Today is Riley's birthday. Or maybe it was yesterday. Or tomorrow, or Sunday or, possibly, last Wednesday.
Nobody really knows. We know that Boscoe was born on the Fourth of July, 1995. But Riley? We got him from the pound in Forest Lake, Minn., in January of 2002. All we know is that he was about three and a half months old then, which we figure puts his birthday right around now.
When we are feeling sentimental, we say that he was born on Oct. 14, 2001--the day Toby died.
This fanciful thought would hold more credibility if the two dogs were similar in any way other than four legs and a tail, but they're not.
Toby was passionate about chasing and retrieving tennis balls. Sometimes when I was working at my computer, I'd sense a presence in the room and look around and there he was, sitting quietly about six feet away, watching me patiently. Behind me, on the chair seat, was a tennis ball that he had sneaked up and set there, for me to grab and throw. He would have waited all afternoon without making a sound.
Riley has a shorter attention span and cares nothing for tennis balls, or for retrieving. His passion is running flat-out while holding a puffy toy in his mouth. He wants to chase and be chased.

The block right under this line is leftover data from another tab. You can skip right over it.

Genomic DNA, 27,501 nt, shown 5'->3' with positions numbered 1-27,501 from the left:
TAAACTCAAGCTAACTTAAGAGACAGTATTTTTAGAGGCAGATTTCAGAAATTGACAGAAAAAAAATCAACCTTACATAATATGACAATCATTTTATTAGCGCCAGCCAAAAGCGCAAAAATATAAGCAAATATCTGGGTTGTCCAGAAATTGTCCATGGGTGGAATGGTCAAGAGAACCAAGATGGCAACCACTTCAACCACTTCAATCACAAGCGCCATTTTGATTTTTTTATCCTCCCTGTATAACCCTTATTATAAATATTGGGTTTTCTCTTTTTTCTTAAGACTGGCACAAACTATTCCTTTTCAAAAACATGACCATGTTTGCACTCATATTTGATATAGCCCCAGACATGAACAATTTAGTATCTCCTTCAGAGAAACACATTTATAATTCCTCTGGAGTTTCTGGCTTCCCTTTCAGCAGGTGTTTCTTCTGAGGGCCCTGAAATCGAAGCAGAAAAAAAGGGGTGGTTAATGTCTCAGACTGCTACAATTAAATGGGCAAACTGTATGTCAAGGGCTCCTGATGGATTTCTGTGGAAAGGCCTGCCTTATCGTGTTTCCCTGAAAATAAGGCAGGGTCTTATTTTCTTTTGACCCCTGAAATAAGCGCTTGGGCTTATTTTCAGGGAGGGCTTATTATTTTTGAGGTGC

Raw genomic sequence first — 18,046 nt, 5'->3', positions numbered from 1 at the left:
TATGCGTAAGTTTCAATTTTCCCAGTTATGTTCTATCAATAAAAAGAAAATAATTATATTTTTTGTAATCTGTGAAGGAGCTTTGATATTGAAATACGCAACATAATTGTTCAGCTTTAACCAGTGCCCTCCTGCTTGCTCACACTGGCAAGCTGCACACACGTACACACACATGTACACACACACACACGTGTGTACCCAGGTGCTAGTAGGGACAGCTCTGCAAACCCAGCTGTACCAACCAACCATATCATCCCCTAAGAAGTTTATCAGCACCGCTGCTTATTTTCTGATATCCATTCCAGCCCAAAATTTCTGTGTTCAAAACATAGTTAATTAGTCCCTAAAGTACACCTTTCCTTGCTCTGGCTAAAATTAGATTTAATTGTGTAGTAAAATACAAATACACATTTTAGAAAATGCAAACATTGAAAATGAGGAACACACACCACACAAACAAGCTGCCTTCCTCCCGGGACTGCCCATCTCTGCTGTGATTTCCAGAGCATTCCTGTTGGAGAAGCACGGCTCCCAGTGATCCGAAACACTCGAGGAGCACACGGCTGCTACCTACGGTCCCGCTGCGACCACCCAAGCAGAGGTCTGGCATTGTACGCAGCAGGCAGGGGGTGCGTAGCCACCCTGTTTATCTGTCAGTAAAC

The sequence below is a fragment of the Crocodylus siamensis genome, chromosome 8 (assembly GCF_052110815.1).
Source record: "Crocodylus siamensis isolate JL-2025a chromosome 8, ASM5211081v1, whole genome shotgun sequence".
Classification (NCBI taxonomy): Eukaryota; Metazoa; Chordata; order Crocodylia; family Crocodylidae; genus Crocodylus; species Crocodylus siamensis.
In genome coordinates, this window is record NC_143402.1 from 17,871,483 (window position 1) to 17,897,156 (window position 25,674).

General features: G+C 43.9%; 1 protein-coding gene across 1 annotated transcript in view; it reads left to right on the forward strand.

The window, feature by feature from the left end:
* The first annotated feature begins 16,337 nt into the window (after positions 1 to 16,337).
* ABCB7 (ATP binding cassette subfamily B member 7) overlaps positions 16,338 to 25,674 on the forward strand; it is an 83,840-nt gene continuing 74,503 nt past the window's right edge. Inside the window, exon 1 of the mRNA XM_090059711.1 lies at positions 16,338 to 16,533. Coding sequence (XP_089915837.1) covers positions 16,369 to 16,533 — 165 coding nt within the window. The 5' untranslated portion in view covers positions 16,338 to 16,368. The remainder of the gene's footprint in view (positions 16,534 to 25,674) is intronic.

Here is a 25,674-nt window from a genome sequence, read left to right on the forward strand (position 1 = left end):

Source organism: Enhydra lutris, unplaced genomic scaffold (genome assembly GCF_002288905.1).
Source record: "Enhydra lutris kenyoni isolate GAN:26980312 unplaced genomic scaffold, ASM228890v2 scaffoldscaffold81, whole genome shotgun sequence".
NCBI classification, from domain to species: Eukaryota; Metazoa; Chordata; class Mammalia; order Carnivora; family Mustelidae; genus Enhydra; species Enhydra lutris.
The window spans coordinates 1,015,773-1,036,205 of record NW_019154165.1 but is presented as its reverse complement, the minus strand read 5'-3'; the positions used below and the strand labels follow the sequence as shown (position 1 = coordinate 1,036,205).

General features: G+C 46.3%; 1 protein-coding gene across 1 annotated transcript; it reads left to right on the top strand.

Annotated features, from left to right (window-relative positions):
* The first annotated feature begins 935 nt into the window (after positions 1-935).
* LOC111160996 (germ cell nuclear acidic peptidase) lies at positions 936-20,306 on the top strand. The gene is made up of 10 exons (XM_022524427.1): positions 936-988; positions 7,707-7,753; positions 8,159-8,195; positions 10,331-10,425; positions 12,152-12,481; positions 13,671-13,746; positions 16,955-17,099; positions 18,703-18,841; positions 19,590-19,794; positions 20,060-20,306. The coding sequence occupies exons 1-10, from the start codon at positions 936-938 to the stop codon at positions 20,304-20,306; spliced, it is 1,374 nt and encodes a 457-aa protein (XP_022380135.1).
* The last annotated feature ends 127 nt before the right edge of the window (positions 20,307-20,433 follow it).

Toby adored me and wanted to be with me constantly.
Riley can pretty much take me or leave me. He needs his space, and when we're all in the living room together he prefers to go out in the hall or even upstairs. He is Greta Garbo.
Toby had long blond hair; Riley is the first short-haired dog I've owned. He's not built for beauty; he's built for convenience and speed.
Toby loved to go in the car. Riley--well, you know. He hates it. Gets nervous as a cat.
So even if Riley was born on the day Toby died, nobody can pretend that any part of Toby's spirit somehow mystically entered Riley. And, in any case, nobody really knows. So instead of a birthday celebration, he gets a birthweek celebration.
The celebrating is fairly muted. We don't bake cakes for our dogs, or give them presents, or even sing to them. No balloons. (And Riley is afraid of balloons.) What they get is: special attention.
On Wednesday night, while Boscoe was in his fluffy dog bed, half-dozing and languidly mouthing a fleece rabbit, Doug took his dinner plate out onto the back porch and quietly called for Riley. He reports that Riley's eyes got huge as Doug set the plate down (spaghetti sauce) and quickly glanced over his shoulder at the door before bending his head and getting to it.
Last night, I did the same with my stew bowl. Again with the eyes big in wonder.
Tonight? Who knows? An extra walk? (Unless it's snowing.) Another dinner plate? Two milkbones after dinner? Or maybe I'll toss him a puffy toy and chase him around the tree in the dark.
Happy birthday, Riley. You're oblivious to the importance of the day/week, but we're not.
1 hour ago